For now Eb has not had shots since her puppy shots (and those I had spaced and no combo shots) 7 years ago and her titers show she's still immune. It may be harder some times to find places that are up on things but it's worth it to avoid what I feel are not only unnecessary but possibly dangerous shots to my healthy dog.

We can't risk our dog's health for what can be beliefs based on old/bad information. Sheesh I had one daycare tell me they couldn't allow Eb in because she is raw fed (something they thought might kill the rest of the dogs somehow). I had them call my vet at the time who nicely sorted that out for us. They were working with myths and luckily changed their minds when they learned what was what. So sticking to your guns can help.

JeanG


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 Post subject: Re: How Often Should You Vaccinate Your Dog?
PostPosted: Thu Jun 16, 2011 11:51 pm 
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I have used my "dog network" to find people who had extra space to board a dog rather than a commercial kennel that required yearly vaccinations or vaccinations that I don't do.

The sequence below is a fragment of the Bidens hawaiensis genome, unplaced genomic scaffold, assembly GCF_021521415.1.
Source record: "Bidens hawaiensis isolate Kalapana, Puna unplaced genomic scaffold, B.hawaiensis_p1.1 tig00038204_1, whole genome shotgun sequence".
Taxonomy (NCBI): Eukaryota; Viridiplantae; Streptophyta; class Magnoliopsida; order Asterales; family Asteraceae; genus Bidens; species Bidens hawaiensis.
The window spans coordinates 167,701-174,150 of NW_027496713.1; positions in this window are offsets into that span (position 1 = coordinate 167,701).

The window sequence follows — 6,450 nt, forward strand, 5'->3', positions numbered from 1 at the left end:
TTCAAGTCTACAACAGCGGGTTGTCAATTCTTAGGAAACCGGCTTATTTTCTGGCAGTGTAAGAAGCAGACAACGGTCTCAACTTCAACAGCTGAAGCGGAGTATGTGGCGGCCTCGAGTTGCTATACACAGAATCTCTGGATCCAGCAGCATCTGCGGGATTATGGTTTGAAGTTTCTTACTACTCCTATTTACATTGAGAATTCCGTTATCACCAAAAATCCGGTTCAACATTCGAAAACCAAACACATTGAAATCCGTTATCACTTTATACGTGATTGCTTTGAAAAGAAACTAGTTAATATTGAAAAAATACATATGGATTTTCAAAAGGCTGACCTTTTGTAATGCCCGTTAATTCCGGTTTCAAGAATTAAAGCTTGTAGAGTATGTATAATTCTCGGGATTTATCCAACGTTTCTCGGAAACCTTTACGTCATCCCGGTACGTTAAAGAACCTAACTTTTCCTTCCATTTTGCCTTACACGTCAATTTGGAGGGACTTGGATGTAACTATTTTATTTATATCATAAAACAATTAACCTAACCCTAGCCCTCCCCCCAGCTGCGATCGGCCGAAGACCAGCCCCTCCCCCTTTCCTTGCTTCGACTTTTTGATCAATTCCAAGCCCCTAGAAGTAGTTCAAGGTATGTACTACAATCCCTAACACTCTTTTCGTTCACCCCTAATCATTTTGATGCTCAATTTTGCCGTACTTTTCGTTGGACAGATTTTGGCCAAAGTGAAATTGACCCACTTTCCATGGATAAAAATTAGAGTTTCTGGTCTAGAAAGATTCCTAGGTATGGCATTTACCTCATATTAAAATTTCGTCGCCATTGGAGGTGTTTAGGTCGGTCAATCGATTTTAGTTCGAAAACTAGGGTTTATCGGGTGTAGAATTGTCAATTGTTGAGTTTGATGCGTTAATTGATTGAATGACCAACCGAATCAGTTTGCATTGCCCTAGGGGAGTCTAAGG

Colleen Keough


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 Post subject: Re: How Often Should You Vaccinate Your Dog?
PostPosted: Fri Jun 17, 2011 1:46 am 
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Ultimately, I believe that if dog owners are pressing their boarding kennels and groomers to educate themselves on vaccination protocols and taking their business elsewhere if they insist on annual boosters, then eventually the boarding kennels and groomers will come around rather than lose customers.


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 Post subject: Re: How Often Should You Vaccinate Your Dog?
PostPosted: Fri Jun 17, 2011 2:02 am